Today Walker, 49, is public-transit consultant and author of HumanTransit.org, a transportation blog. His new book, Human Transit: How Clearer Thinking About Public Transit Can Enrich Our Communities and Our Lives (Island Press, 235 pages, $35), discusses what he’s learned working around the world studying and working on mass transit systems.
Walker has just moved back to Portland after living and working for five years in Australia. WW
talked to him about why emotional discussions regarding mass transit
sometimes get in the way of smart planning, and he spoke about the hard
transit choices that are facing TriMet and the region.
WW: You call yourself a transit geek from an early age.
Jarrett Walker: I was interested in how the bus system worked. I knew the routes and the timetables. Fortunately, there were people at TriMet who were willing to answer my questions when I called them up. I learned it was not a big faceless machine, and I was encouraged to keep thinking about transit issues.
You’ve written that the choice of technology in transit—bus or train—is not one of the most crucial decisions.
The most controversial suggestion I’ve ever made is that we might want to think about public transit as though its purpose is to help people get where they’re going.
I am interested in
transit as an instrument of freedom. If we look at transit from that
point of view, what really matters is speed, frequency, reliability and
span, which means how long a service runs, whether it’s there all day or
not. And those variables are just not related to whether we’re on rails
Can you give an example?
The Portland Streetcar has done a lot of good for the Pearl District, but it was introduced as a development tool, and as it was presented, it was always very clear that the emotional attraction of the vehicle itself was an important part of why we should build it.
Why should we build a
streetcar instead of just running a really good bus service? We’re
moving into a much leaner time. We may start having different
conversations about how important it is to have emotionally appealing
vehicles, as opposed to creating a system that maximizes people’s
What city has the best mass transit system in the world?
I have an attachment to Paris because of what it is continuing to do in the area of growth, despite everything they’ve already achieved. In the last decade, Paris has installed bus lanes on almost all of its boulevards. It’s continuing to evolve and improve, to make courageous investments.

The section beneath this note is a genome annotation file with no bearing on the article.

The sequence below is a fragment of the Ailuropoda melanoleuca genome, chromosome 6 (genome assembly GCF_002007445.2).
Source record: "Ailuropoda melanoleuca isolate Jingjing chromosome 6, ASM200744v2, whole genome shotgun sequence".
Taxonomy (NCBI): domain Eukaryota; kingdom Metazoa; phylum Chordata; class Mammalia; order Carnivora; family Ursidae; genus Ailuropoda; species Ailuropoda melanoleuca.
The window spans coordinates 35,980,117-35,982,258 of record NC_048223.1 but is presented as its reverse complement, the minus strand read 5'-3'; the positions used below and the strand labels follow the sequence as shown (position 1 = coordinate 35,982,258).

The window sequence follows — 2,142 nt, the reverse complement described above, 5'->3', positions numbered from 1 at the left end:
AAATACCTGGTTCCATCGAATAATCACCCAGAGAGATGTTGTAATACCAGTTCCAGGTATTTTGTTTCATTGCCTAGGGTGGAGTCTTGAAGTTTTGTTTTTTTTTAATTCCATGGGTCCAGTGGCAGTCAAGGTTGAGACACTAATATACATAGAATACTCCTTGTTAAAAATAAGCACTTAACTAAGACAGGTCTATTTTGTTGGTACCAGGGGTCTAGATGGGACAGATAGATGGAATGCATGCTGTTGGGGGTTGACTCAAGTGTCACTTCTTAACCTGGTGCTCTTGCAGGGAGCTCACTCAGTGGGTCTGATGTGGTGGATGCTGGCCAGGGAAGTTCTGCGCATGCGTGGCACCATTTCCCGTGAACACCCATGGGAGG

How will mass transit change in the U.S. over the next 30 years or so?
Cities are the drivers of innovation in an information-based, creativity-based economy, which is what we increasingly have. Cities, in turn, are not going to be sustainable without high quality in the big, sustainable transport modes: walking, cycling and public transit. We can expect a future where the qualities of public transit we are now used to encountering, say, in Europe, become more common here.
If you ride around in
Northern European cities, transit is ordinary, it’s expected, it is a
favored mode—alongside cycling and walking. It’s of high quality. When
you are using transit in Northern or Western Europe, [it’s clear] that
you are an important and valued citizen. That is obviously not always
clear in transit experiences in North America. Although I think that by
the standards of some U.S. cities, Portland is in fairly good shape on
TriMet was the first system you studied. What concerns you about it now?
The design of the network is good. But TriMet faces a set of problems almost all U.S. transit agencies are having. They include unsustainable pension costs and very volatile funding sources. In TriMet’s case, it relies heavily on payroll taxes, and obviously that’s the first thing that goes down in a recession.
Where can TriMet improve?
Personally I wish TriMet could focus on restoring what’s called the frequent transit network. That’s the set of lines that are designed to run every 15 minutes, or better, all day so you don’t have to use a timetable to use them. You can just show up at a bus stop and know something’s coming soon.
That’s a very important concept particularly on the east side of Portland, where these lines are designed to fit together into a big grid so you can go more or less anywhere with a single transfer. In the last major service cut, TriMet had to step over a very important quality threshold by cutting the frequent transit network—buses that run worse than every 15 minutes. TriMet knows that, and they know they need to get those services back.